Activists are battling the power structures that value the Kavanaughs of the world much more than the people they hurt.
Eyes across America fixed on the Supreme Court nomination hearing of Brett Kavanaugh last week, an event that perfectly distilled our power dynamics at work. A man who sees this power as his birthright threw a tantrum at a job interview when confronted with the harm he has done.

How much harm could Kavanaugh continue to inflict with a lifetime appointment to the high court? Activists and sexual abuse survivors have been fighting for weeks, determined that we don’t want to have to learn the answer, propelled by women like Dr. Christine Blasey Ford who've come forward in the most unforgiving of circumstances to speak truth.

More this week on how elitism allows men like Kavanaugh to ignore the rules. We also look at the activists battling the power structures that value the Kavanaughs of the world much more than the people they hurt.

Chuck Collins, for the Institute for Policy Studies team
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Activists Demand Accountability from Kavanaugh
Brett Kavanaugh’s Supreme Court nomination rated as controversial even before multiple women accused him of sexual abuse. Now activists across the United States are standing up in solidarity with Dr. Christine Blasey Ford — who testified in front of the Senate Judicial Committee last week about her alleged assault by Kavanaugh — and all survivors of sexual violence. In doing so, they’re also demanding accountability for the members of an elite class who have long lived by their own set of rules.
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For Our Privileged, Dissembling Comes Naturally
In his U.S. Senate testimony last week, Supreme Court nominee Brett Kavanaugh gave new meaning to “judicial temperament.” Kavanaugh came out ranting at what he called a “grotesque and coordinated character assassination” and denied “categorically and unequivocally” that he had ever sexually assaulted anyone. But reporters soon began detailing all sorts of holes and outright prevarications in Kavanaugh’s screed. Why would Kavanaugh risk lying before a huge national audience? In an analysis for the Washington Post, Columbia University sociologist Shamus Khan notes that elite institutions of the sort that shaped Kavanaugh — Georgetown Prep and Yale — instill in their wards “a privilege that suggests the rules that govern American society are for the common man, not the exceptional one.” The privilege that substantial wealth bestows, adds Khan, “casts inherited advantages as ‘exceptional’ qualities.”
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Share the Wealth? Of Course. But When?
Redistribution via the tax code, progressives on both sides of the Atlantic are realizing, only takes us so far. We can no longer, they increasingly agree, simply work to fix already unequal societies. We need to start limiting inequality before it can dig in. The UK Labour Party has just unveiled a fascinating proposal that moves us exactly in that direction. co-editor Sam Pizzigati, author of the just-published The Case for a Maximum Wage, has more.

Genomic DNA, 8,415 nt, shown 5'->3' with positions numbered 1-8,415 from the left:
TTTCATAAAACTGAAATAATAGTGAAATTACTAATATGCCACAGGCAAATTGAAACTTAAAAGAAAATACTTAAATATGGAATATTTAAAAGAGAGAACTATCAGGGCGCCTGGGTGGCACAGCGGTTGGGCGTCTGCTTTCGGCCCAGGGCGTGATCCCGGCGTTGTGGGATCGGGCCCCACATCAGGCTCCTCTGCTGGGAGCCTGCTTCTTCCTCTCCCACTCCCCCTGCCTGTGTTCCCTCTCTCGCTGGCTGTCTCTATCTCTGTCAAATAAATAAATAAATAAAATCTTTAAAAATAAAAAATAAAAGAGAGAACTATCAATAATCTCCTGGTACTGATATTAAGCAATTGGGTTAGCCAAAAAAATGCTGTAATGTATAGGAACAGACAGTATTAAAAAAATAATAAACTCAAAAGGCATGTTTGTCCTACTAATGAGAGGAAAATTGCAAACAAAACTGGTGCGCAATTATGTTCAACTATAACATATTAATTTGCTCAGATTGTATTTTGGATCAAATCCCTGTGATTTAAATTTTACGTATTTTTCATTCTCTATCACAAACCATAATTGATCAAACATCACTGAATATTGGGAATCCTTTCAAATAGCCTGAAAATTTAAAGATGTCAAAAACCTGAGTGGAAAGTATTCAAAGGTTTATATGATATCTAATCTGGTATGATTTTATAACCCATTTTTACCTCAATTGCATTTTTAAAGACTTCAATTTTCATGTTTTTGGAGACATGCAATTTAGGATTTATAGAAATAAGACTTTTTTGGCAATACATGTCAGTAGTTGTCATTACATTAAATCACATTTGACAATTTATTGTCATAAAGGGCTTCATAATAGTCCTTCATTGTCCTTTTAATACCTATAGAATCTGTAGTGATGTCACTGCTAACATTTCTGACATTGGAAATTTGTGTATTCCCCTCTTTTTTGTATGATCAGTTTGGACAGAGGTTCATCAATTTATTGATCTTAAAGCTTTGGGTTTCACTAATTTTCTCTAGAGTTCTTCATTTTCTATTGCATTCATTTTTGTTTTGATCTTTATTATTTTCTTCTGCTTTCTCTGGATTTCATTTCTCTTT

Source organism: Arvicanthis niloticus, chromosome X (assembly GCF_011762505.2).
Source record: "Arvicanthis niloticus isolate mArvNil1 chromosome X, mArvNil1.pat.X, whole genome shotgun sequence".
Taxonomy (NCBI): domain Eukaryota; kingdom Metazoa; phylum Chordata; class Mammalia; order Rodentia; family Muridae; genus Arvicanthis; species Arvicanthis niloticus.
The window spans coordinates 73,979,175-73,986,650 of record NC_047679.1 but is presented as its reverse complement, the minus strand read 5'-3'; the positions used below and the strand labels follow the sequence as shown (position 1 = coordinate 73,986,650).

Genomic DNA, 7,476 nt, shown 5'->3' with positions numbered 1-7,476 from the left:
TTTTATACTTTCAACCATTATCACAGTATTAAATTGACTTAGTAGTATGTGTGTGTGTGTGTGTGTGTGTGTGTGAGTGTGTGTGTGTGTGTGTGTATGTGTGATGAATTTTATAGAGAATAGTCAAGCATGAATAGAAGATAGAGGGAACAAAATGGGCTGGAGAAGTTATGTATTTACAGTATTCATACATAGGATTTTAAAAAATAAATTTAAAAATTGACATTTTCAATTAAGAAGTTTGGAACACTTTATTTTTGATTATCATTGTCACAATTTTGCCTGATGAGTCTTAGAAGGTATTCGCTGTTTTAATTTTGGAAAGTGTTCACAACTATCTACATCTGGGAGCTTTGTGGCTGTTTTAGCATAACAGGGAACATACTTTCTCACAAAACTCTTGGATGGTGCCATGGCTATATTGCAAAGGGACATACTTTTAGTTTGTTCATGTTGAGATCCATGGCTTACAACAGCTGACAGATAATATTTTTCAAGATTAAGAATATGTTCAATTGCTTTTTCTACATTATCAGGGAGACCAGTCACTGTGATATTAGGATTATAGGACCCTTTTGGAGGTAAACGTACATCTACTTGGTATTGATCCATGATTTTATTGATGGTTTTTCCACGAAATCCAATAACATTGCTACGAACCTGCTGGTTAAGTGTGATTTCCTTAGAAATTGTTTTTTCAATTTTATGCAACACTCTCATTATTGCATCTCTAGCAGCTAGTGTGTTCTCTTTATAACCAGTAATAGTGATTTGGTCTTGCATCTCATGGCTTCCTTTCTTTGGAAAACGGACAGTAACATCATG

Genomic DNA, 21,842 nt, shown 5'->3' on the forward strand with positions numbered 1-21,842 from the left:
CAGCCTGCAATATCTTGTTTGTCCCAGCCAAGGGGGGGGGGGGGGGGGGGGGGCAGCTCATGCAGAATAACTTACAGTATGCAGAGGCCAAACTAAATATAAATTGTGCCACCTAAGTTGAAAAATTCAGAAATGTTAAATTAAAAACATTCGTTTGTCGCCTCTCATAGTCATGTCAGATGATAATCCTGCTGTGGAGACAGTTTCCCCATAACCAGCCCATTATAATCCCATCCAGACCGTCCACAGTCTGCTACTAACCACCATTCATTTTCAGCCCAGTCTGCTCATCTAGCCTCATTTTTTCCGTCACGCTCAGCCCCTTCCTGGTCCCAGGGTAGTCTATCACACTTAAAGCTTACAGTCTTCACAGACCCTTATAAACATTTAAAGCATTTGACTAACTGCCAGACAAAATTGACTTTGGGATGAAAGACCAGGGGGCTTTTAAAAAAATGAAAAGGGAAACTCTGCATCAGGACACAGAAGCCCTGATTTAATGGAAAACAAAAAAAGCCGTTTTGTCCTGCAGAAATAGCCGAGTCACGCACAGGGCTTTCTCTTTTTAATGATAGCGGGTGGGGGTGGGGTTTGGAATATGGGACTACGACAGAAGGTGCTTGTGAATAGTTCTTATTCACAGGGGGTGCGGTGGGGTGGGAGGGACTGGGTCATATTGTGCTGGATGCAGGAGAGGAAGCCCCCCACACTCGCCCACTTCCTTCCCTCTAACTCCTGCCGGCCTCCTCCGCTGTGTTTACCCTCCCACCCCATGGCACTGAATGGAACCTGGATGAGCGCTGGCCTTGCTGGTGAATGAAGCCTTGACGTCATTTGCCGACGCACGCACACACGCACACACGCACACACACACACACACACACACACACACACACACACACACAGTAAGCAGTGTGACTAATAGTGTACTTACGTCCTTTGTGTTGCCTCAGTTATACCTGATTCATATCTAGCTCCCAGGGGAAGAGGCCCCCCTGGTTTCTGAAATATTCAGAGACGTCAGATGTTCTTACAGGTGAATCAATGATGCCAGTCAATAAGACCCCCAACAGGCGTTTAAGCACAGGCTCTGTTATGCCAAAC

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This week on 

Bob Lord, America 2018: Even More Gilded Than America 1918. Wealth has become more concentrated than during John. D Rockefeller’s day.

Billy Corriher, The Disparate Devastation of Hurricane Florence. The Institute for Southern Studies lays bare the inequality behind the storm.

Elsewhere on the web 

Leo Gerard, The Rich Want To Take Away Your Right To Vote,  Their goal: to make America even more of a one-dollar, one-vote plutocracy.

Alexander Hertel-Fernandez, Caroline Tervo, and Theda Skocpol, How the Koch brothers built the most powerful rightwing group you've never heard of, Guardian. Billionaires are trying to permanently disable groups that advocate for working people.

Hunter Blair, Locking in further regressive tax cuts would just make the TCJA worse, Economic Policy Institute. The latest GOP tax plan would give America’s top 20 percent, households making over $168,600, 63 percent of the benefits.

Jennifer Beltrán, House Republican ‘2.0’ Tax Plan Skewed to Top, Loses Needed Revenue, Center on Budget and Policy Priorities. The new GOP tax bill also gives top 1 percent taxpayers nearly twice as much in benefits as average taxpayers in the bottom 60 percent.

Yasmin Anwar, Expanding CEO-to-worker pay gap bad for business, Berkeley News. New research shows that wide gaps between CEO and worker pay matter deeply to employees and consumers alike.

Yves Smith, Measuring Unfair Inequality, Naked Capitalism. Introducing a new study that rates the United States as the developed world’s number one in inequality that cannot possibly be justified.

Abena Oduro, Building a more equal Ghana, Oxfam. A five-point action plan to close the gap between the rich and the rest.

Irin Carmon, Christine Blasey Ford Is a Class Traitor, New York Magazine. Ford comes from the same elite world that gave us Brett Kavanaugh. That’s why Republicans so fear what she has to say.
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